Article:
We celebrate International Tempranillo Day every year on the second Thursday of November. This year's celebration saw a Tempranillo Shootout for the American Wine Society and a passport weekend in the Lodi area. Our Viva Yo was reviewed as part of the week-long activities. See the article at https://rockinredblog.com/2016/11/09/whos-ready-for-international-tempranillo-day/
The Mid-State Wine Competition awarded our Dona Blanca with a Double Gold and a Best of Class in this year's competition. We were thrilled that this wine, which we haven't produced since 2009, found a winning place on the judges' palates. Come in and taste it in the Tasting Room.
What a great event this year. The Paso Robles Downtown Wineries hit another home run with this year's event. Tickets were limited, the case every year, and once again there were still requests for more than the 250 tickets allocated for the event. Sign up earlier next year for this and the Winter wine stroll.
Bodegas Paso Robles poured the 2014 Dona Blanca and paired this floral but very dry white wine with a spicy appetizer of shrimp.
This recipe can be prepared two ways: the shrimp on skewers with onion, bell peppers, and tomato and grilled or sauteed with a touch of olive oil. Both are equally as delicious.
- 2 large cloves garlic
- 1 heaping teaspoon coarse salt
- 1/2 teaspoon cayenne pepper
- 2 tablespoons olive oil
- 2 teaspoons lemon juice
- 2 pounds large shrimp, peeled and deveined
Place salt in a small bowl. Use a garlic press on the garlic gloves and press into bowl with salt. Mix the two together. Add in cayenne pepper and paprika and blend. Stir in olive oil and lemon juice and stir. The mixture should be a runny paste.
In a large bowl, toss shrimp with the mixture. Place shrimp on skewers with vegetables and grill over medium heat for about 2 minutes per side until shrimp is no longer translucent.
If cooking in a pan, put about a teaspoon of olive oil in pan and cook, stirring occasionally, for about 2 minutes per side.
Our flagship wine, Viva Yo!, has been awarded Double Gold medals by the judges for the Tasters Guild International wine competition. Judging occurred from April 30–May 2, 2015 by an experienced panel of 30. Only 67 wines of over 1500 were designated Double Gold by the judges.
We bottled the new 2014 Rosado on March 2, 2015 along with the 2014 white wines. The salmon-pink color of this 100% Garnacha rose was just what I was looking for in this wine. It's always a balancing act about timing on pressing off the juice from the skins. Since I purchase the grapes only to make rose I have more control than if I were using excess juice from grapes slated for red wine.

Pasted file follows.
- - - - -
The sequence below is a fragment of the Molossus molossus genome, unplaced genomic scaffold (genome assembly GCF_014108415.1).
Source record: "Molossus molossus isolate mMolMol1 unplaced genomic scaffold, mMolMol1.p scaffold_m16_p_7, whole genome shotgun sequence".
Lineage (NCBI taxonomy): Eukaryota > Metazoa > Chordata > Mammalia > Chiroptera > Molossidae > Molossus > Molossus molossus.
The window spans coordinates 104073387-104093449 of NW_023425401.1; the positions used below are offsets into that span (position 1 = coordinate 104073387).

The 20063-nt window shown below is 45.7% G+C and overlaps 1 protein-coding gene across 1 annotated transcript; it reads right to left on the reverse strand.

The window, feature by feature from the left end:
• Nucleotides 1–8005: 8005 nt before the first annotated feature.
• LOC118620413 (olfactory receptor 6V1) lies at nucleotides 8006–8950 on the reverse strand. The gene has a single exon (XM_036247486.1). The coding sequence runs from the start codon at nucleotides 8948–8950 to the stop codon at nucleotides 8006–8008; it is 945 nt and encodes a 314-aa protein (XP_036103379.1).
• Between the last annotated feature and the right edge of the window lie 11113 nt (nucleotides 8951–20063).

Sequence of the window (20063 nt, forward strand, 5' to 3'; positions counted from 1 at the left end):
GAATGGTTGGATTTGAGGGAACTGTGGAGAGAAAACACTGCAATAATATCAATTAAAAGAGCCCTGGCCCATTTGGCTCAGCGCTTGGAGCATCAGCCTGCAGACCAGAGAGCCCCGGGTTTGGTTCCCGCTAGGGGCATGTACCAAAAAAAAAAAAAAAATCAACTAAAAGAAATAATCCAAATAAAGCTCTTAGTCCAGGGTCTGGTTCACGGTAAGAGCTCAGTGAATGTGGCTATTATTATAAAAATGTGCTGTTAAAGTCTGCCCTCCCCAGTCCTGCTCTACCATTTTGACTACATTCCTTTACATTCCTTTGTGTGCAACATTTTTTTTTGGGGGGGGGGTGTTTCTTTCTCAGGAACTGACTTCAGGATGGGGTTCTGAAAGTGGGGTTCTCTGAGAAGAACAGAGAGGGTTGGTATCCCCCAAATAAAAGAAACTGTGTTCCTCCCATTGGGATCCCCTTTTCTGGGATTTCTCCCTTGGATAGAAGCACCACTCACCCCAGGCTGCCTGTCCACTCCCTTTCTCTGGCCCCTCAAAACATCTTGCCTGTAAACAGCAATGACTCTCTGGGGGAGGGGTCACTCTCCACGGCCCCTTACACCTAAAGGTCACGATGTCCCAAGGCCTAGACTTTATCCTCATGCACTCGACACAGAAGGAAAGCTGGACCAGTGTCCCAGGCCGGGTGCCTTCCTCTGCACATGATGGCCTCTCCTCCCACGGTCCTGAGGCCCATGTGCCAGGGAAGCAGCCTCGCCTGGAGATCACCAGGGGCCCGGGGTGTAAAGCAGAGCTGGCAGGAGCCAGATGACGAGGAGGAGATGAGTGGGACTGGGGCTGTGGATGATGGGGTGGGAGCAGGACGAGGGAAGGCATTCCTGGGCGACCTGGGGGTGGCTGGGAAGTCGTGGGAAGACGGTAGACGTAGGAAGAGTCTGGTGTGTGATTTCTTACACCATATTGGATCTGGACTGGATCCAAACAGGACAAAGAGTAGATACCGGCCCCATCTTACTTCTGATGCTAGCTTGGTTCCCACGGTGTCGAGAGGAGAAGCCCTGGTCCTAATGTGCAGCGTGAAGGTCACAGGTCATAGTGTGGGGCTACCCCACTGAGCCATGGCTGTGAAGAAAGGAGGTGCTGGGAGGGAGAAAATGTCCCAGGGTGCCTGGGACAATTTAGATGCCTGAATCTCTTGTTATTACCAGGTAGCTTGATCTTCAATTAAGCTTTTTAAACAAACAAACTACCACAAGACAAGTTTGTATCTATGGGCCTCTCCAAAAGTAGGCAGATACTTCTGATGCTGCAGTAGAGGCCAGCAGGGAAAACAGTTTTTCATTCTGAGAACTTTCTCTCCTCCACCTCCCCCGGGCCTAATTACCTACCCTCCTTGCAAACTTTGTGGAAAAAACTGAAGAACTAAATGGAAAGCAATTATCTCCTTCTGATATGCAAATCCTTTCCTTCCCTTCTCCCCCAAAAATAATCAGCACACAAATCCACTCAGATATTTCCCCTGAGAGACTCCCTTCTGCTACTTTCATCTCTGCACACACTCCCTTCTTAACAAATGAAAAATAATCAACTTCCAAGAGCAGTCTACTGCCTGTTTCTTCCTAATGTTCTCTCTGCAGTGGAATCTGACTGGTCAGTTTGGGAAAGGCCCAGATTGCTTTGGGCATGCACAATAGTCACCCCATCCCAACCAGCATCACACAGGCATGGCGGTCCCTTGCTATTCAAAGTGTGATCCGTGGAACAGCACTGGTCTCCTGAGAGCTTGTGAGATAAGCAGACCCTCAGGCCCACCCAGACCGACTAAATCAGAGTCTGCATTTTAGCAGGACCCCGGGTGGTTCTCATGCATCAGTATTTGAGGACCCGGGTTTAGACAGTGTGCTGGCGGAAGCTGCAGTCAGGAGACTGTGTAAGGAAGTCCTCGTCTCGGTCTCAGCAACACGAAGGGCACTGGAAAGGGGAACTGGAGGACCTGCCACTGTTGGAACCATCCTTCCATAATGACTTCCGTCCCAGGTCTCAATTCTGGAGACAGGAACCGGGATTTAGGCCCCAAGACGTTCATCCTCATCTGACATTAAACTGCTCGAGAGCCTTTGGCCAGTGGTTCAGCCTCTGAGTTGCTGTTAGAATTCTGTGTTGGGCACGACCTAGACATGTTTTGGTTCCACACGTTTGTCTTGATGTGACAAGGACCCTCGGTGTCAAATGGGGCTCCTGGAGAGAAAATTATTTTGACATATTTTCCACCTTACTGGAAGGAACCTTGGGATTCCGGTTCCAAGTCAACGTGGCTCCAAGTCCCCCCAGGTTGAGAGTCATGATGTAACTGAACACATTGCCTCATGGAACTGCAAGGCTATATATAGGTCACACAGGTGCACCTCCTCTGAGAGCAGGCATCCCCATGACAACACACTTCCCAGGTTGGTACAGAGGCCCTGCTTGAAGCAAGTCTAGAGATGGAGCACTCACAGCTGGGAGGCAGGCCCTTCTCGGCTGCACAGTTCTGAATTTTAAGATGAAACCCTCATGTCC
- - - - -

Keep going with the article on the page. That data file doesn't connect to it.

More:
Still . . . I never know if the color's just right until it's been bottled. The 2014 Rosado has peach and apricot and a hint of vanilla on the nose. Serve well chilled with picnic food, smoked salmon, ham, fruit, or save some for Thanksgiving.
For those of you who don't know, I'm not very tall -- about 5'4" with my shoes on. When it comes to using the wine thief on any row above the lowest I either have to drag over a stool or ladder, get one of the guys at the winery to help me, or have one of the barrel tasters help me out. If it's during a barrel tasting, this task always gets assigned to the tallest person present.
Jim Cassley, shown below emptying the wine from a thief into a tasting glass, was the new "cellar rat for the day" when his friends took advantage our our barrel tasting program. (A cellar rat is someone who does the grunt work at the winery. Think of washing tanks and barrels, testing for SO2, etc.) Jim and his wife, Lori, are good friends of wine club members Ernie and Bill Pollard (a professional photographer) from the San Fernando Valley in LA. I don't think that Jim knew that his first barrel tasting would result in actually working with the wine!
There were eight of us, including Heather and myself, and we spent about 1-1/2 hours tasting through barrels and comparing the wine in barrels to the blended wine in bottle. We typically taste about 8 wines in barrel at various stages of development. Every time I do a barrel tasting I check on how the wine is progressing, listen to comments from wine club members about their likes and dislikes, and think about blending possibilities. I truly want to know what your palates are telling you!
Barrel tasting for 2 club members plus 6 friends is a benefit of club membership. For non-members, barrel tastings are $30 per person. Reservations must be made 2 weeks in advance.
The world's most comprehensive tasting of American-produced Tempranillo will take place at the old Officer's Club at the Presidio, the Golden Gate Club, in San Francisco on April 26 from 12 pm to 5 pm. Most TAPAS members are limited-production, family owned wineries. They will be pouring small-lot wines that are not widely available. Bodegas Paso Robles is a member winery, and winemaker Dorothy Schuler is on the Board of Directors and is a Past President of the organization.
This is one of our favorite events. There's nothing quite as good as the view overlooking the Golden Gate Bridge while pouring wine. The venue is not large so ticket sales are limited. If you haven't been to the Presidio since it became the property of the City of San Francisco this is an opportunity for you to see all the changes at the once crown jewel of the US Army bases.